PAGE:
The setup of Oracle InstantClient 10g is documented here.
Perl for Windows
Install Perl for windows from Activestate.
To add libraries, from the command line type:
An absolute necessity on Windows. I use ClamWin, a free antivirus program. It does not run in the background however, so I set-up a scheduled task to run it daily or weekly.
A handy setting in ClamWin is to set it to email you if it finds a virus. I set it to email my Linux server; fo this to work, I did not put in a username or password, but had to set the server to relay messages from the Windows machine's IP Address.
Install Ubuntu Linux
You can order *free* CD's or download the Ubuntu Linux ISO image from here and burn it onto CD yourself.
Then insert the new CD and restart the machine. The install is very easy, and Ubuntu detects most modern hardware without a problem.
During the installation you can set your network connections, but if you want to modify your network settings later, use the
netconfig utility. Another thing to remember is to update your
/etc/resolv.conf file to add in any additional nameserver ip addresses (check your isp or your registrar for these - I use changeip.com to manage mine.)
For example these were my settings (changed for privacy):
hostname: myhost domain: mydomain.org static ip address: 192.168.1.24 netmask (local): 255.255.255.0 gateway address: 192.168.1.1 (that's where my router is) accessing a nameserver? yes nameserver ip: 188.8.131.52 after complete, edit /etc/resolv.conf,add a 2nd nameserver: 184.108.40.206
The default Ubuntu boot manager is GRUB. It will allow you to switch between Windows and Linux when the machine starts.
Here's how you change the background for GRUB:
Copy it to the GRUB directory:
sudo cp FILE.xpm.gz /boot/grub (Where FILE.xpm.gz is the file you just downloaded).
Tell GRUB to use the image:
sudo gedit /boot/grub/menu.lst
Add a line under the "timeout" line to read like this:
splashimage=(hdX,Y)/boot/grub/FILE.xpm.gz (Where X is the hard drive number Ubuntu is on, Y is the partition number (0-based), and
FILE.xpm.gz is file you just downloaded and copied. For example, If
/ (the root directory) is
/dev/hda8 you would write:
splashimage=(hd0,7)/boot/grub/FILE.xpm.gz. If you had a
/boot partition as
/dev/hdc1 you would write:
Save the file, restart and you will now be able to see the logo in the background!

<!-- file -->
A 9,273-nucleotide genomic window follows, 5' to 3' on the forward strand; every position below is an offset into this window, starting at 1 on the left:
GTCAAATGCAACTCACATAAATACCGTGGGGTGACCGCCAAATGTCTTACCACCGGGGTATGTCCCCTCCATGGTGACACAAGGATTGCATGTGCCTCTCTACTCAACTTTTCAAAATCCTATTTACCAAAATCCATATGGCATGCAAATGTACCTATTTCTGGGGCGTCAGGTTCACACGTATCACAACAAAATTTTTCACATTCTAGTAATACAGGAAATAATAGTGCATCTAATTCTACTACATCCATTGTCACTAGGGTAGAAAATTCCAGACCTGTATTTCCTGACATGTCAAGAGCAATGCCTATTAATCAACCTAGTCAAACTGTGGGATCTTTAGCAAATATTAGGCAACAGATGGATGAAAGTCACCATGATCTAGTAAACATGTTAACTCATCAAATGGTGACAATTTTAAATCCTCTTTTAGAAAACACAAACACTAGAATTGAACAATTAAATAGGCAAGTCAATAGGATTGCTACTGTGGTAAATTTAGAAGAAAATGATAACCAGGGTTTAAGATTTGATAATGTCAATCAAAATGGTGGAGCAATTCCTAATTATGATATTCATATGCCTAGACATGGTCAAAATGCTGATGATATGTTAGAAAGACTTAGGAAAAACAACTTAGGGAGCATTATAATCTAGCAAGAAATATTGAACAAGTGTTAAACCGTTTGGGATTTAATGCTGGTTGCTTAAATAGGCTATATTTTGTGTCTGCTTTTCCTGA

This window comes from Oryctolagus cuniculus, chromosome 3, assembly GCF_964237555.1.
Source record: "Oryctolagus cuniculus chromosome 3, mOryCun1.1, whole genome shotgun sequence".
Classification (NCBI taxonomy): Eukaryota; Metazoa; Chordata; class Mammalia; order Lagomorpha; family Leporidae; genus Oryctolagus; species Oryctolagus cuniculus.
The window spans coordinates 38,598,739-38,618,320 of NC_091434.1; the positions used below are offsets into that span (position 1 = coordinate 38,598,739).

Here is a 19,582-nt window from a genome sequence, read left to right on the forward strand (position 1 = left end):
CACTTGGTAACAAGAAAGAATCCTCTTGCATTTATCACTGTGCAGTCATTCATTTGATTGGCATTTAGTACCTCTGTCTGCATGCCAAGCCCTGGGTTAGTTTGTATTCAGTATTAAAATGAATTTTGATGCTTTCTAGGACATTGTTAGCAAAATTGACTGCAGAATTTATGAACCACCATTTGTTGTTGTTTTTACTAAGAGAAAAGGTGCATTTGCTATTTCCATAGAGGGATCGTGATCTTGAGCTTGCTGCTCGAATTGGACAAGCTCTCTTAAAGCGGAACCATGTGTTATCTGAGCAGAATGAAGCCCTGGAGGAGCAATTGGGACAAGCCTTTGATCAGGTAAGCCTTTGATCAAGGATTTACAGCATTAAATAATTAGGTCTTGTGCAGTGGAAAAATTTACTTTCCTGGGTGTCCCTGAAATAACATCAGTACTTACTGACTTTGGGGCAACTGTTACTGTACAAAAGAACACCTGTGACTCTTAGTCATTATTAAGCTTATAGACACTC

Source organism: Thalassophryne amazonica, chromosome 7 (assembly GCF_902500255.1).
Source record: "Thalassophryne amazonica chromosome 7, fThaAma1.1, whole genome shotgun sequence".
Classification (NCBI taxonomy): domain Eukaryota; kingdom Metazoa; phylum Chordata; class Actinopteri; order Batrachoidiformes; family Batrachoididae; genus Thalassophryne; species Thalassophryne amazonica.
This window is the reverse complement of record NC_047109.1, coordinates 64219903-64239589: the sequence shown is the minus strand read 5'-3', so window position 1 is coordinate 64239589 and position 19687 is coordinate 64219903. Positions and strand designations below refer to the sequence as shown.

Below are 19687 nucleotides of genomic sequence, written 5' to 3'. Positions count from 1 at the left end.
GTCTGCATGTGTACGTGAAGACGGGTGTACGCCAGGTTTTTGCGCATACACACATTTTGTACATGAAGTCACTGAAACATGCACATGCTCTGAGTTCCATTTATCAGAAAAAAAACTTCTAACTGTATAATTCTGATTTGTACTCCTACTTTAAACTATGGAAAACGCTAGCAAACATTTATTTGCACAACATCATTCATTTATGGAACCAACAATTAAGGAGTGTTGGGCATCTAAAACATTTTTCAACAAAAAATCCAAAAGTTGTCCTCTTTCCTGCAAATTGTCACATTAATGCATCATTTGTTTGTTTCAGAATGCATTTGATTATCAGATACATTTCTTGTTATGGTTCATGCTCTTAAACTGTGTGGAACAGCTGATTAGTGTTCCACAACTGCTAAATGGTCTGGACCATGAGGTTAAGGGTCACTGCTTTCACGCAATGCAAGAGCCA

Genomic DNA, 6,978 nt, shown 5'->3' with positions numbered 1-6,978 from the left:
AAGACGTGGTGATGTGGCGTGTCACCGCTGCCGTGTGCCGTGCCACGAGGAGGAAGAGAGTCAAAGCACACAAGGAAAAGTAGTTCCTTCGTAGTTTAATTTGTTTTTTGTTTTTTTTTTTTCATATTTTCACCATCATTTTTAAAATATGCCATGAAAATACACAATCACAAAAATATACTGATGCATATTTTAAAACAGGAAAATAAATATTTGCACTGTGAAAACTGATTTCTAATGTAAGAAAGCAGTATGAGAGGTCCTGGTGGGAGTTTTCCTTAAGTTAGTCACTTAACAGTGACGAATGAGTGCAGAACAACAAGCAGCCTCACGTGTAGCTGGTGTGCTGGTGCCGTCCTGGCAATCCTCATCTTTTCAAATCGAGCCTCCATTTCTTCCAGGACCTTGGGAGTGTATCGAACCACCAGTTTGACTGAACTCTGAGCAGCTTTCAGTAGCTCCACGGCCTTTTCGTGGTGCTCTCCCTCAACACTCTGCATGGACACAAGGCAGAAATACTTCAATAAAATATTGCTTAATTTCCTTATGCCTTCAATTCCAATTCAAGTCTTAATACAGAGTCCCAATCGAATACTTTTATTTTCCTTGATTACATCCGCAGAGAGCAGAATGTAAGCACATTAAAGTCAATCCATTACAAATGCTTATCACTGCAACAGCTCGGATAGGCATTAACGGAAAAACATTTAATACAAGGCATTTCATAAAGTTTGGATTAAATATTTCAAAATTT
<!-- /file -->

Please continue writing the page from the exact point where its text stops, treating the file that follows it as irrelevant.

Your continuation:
Nautilus is the default File Manager for Gnome. Unfortunately the Ubutu team saw fit to cripple it (damage the Spacial mode so that it destroys the parent window each time you open a sub-window). Rather that argue my case here, I'll simply show you how to set it as Gnome intended:
sudo gconf-editor -> apps -> nautilus -> preference -> no_ubuntu_spatial
Evolution and Connecting to an MS Exchange Server
The default mail client on Ubuntu is Evolution.
To setup Evolution to connect to a MS Exchange server:
Under the "Receiving Mail" tab;
Server Type: Microsoft Exchange Exchange Server: mail.domainname.com (strip off the http://) Windows Username: myusername
Under "Receiving Mail Options" tab:
Global Catalog Server Name: addresses.domainname.com Mailbox name: myusername OWA Path: /exchange public folder server: addresses
This is documented here.
There are many, several of which are installed by default; I'll just mention one extra that I like to add, the RealPlayer Media player;
You can download it from Here, then to install:
chmod a+x RealPlayer10GOLD.bin ./RealPlayer10GOLD.bin
Perl and CPAN
The Perl language is installed by default, as is CPAN. CPAN (Comprehensive Perl Archive Network) is the source for Perl modules and extensions. Thousands of useful modules and libraries are available in this repository, all are free. To get CPAN configured, type:
cpan, then once
cpan has started, type:
o conf init. You should be able to accept the defaults from there, the important thing to find out is the correct URL's, which you can get from here; for example, I currently use:
ftp://ftp.rge.com/pub/languages/perl/ as I'm close to NY, USA.
Oracle Client for Linux
The setup of Oracle InstantClient 10g is documented here.
On This document? Contact me here.
Where to find documentation on your system: in the
Linux general? Start Here.
Linux Command-line commands? I have a document on this Here.